Starting with Stamping?

If you want to start out with stamping it’s easy to get overwhelmed by everything there is. There are also lots of lists about the bare necessities when it comes to stamping. I’ll give you mine. But – decide for yourself if you want the brand stuff or want to try out with some cheaper stuff or things you allready own. Be creative! There are a few execptions though – ink, embossingpowder and chalk: cheap stuff shows and is not comparable to the “brand” stuff.

Basic needs:

  • stamps
  • ink
  • paper
  • (yes, it’s that simple.)

To be a bit more specific:

  • clear stamps + acryllic block that is large enough to fit the individual stamps. (also not too large!)
  • ink: depends on how and if you want to colour your stamped image. My preference is water soluble ink to colour with, waterproof ink to stamp with.
    • (Ranger distress ink is watercolour ink, Stazon is waterproof ink also suitable for glossy surfaces but not adviced for clearstamps. For clearstamps, versafine or maybe archival ink). (Ofcourse you could also stamp with the water soluble ink and colour with pencils.)
  • paper: try out different sorts of paper. There is special stamping paper but it’s more expensive. My advice for Dutch people: Get the correspondence cards from the HEMA and the unicolour karton. The cardboard is for the back of the card (although it’s a shame it’s not in white – that is my preference, but at least this is not expensive AND firm). Tip: Trim the correspondence cards before stamping to a slightly smaller size. This way, when you stick it to the folded bit of the card, there will be a margin around the correspondence card where the back card shows. It’s like framing the card.

So this is the bare basic list. But ofcourse there are lots of other nice things… I’ll show you my basic workdesk.

 

My workspace with a few basic items. First, you’ll need stamps. (Or do you? You could also make your own from potatoes, and use paint to stamp, or use other objects).

From left to right bottom row: clear stamp on acryllic block, foam (EZ-mount) mounted grey rubber stamp, foam mounted red rubber stamp, wood mounted red rubber stamp, pink rubber unmounted stamp, stampsheet, backside of an ez-mount mounted stamp.

These are clear stamps from HEMA. (A warehouse in the Netherlands). Clearstamps are easy for beginners as you can see where your stamp will be placed. The quality of clearstamp also ranges widely. Clearstamps generally are less detailed (less fine lines) then rubber stamps. In this package there is also an acryllic block included. The clear stamps will stick to that, and that is the way you stamp. The inkpads that are next to the stamps are cheap ones, I don’t use them anymore.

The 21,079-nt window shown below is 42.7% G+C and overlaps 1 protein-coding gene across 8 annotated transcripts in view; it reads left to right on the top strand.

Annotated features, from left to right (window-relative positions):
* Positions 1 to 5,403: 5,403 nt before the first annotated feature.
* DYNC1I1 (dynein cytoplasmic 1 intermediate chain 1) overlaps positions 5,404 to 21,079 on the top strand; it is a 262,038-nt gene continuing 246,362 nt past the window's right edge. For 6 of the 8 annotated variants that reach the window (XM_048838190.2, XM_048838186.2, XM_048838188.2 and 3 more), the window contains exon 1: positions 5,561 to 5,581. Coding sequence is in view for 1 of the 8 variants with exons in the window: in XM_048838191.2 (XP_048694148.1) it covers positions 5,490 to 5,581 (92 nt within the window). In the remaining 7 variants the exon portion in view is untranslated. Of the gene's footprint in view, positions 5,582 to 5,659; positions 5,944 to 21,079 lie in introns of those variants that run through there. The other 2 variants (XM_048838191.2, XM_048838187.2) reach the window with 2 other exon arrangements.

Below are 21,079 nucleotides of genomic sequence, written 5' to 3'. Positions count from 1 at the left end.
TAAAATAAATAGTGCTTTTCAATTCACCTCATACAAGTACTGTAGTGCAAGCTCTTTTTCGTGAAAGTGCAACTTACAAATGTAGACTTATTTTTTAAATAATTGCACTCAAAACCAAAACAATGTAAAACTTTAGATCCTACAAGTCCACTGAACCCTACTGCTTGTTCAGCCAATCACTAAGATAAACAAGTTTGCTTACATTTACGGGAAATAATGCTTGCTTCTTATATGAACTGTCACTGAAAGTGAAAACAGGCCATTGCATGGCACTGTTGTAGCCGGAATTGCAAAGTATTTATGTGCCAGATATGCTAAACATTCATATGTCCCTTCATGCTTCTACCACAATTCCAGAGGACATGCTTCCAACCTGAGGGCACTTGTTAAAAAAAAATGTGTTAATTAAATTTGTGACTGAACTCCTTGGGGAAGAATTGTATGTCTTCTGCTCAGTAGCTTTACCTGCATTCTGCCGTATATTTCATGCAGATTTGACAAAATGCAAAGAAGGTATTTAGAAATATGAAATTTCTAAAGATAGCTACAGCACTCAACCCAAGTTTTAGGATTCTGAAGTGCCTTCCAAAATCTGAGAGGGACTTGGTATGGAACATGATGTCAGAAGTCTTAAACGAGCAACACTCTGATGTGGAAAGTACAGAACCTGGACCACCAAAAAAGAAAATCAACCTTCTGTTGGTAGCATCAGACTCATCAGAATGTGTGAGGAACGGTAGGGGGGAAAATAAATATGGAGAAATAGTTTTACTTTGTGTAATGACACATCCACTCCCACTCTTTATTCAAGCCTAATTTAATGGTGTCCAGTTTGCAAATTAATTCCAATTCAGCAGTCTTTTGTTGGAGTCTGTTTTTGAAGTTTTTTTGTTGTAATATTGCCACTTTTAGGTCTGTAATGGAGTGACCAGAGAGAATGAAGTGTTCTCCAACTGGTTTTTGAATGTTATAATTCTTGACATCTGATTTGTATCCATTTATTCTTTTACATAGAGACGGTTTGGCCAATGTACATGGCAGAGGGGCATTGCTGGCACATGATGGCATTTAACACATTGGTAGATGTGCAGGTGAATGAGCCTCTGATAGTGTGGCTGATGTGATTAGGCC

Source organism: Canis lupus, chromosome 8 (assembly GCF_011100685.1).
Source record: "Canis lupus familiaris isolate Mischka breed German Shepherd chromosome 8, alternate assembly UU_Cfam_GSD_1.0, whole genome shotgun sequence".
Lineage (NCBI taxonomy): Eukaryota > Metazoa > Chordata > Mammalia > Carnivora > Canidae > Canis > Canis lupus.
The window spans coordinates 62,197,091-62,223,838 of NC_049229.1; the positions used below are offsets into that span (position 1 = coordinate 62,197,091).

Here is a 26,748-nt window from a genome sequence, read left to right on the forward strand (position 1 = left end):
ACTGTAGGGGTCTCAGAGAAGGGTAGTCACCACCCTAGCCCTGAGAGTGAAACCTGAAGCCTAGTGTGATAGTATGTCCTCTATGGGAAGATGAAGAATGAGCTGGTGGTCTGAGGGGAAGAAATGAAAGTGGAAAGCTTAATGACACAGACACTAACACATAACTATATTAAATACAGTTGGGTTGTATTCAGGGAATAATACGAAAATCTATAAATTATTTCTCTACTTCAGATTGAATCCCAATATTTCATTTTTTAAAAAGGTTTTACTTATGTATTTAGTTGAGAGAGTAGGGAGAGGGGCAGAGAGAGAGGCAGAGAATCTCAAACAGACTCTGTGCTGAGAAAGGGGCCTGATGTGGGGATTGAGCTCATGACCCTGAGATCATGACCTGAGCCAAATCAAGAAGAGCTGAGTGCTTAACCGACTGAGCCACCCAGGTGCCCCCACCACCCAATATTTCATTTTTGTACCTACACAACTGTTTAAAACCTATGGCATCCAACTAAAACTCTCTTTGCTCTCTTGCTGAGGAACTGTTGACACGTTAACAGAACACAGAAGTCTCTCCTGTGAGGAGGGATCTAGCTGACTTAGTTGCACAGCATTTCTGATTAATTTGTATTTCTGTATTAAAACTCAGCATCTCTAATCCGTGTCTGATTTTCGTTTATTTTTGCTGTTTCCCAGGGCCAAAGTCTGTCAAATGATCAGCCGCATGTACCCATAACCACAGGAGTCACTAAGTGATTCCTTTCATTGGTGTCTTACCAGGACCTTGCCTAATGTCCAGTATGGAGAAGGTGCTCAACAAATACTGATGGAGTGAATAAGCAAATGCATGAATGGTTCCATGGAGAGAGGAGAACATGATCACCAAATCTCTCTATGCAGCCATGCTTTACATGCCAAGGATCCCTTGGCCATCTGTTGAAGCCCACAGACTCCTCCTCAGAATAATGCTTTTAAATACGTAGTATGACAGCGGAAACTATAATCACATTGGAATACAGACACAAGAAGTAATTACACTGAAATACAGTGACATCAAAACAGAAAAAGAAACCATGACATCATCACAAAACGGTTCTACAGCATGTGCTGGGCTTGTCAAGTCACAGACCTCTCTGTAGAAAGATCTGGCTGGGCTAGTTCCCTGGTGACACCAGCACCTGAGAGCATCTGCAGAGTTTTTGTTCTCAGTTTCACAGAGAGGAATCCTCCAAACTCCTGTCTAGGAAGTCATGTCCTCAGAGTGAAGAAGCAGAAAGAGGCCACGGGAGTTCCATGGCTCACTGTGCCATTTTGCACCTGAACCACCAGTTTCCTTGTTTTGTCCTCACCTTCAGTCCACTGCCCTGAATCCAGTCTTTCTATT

A side view of the foam mounted stamp. Foam mounted stamps save space and you can see the outline of the stamp. The colour of the rubber doesn’t indicate anything about the quality.

The EZ Mount foam is sold in sheets, you stick the rubber on it and cut it out (it is easiest with a special sharp and short scissors which are not visible in these pictures). Normal sciccors will do too but they cut less precise.

Next up is ink and the applicators.

Left is the distress ink – it comes in two sizes. The smaller ones are empty sooner (my big ones last LONG). Small is easy for travel and eh… well there’s fans of the small ones. They know more benefits. It’s just preference I guess, and I prefer the big ones. The distress ink isn’t so much ink to stamp with – it is more of a colouring medium to use for creating backgrounds or colouring images. For backgrounds, you need an applicator: You’ve got the ones with the handles and klitteband foam pads on them, but I prefer the make up wedges on the right. The triangular one is from the hema, and I prefer the rounded one which I haven’t found an equal of in The Netherlands. (Got mine from chocolate baroque in the UK.) The well known brand Ranger was about the first to come up with the applicators with handles but are a bit expensive. Now there are also cheaper tools that look the same.

Next is Versafine – it’s an oily ink and dries slower. Good for detailed stamping or usage with clearstamps. My experience with watercolouring over them is not great – the water does affect the ink. (Maybe doesn’t do that with other paper though). Because the ink dries slower it can be used for embossing powder as well (more on that later).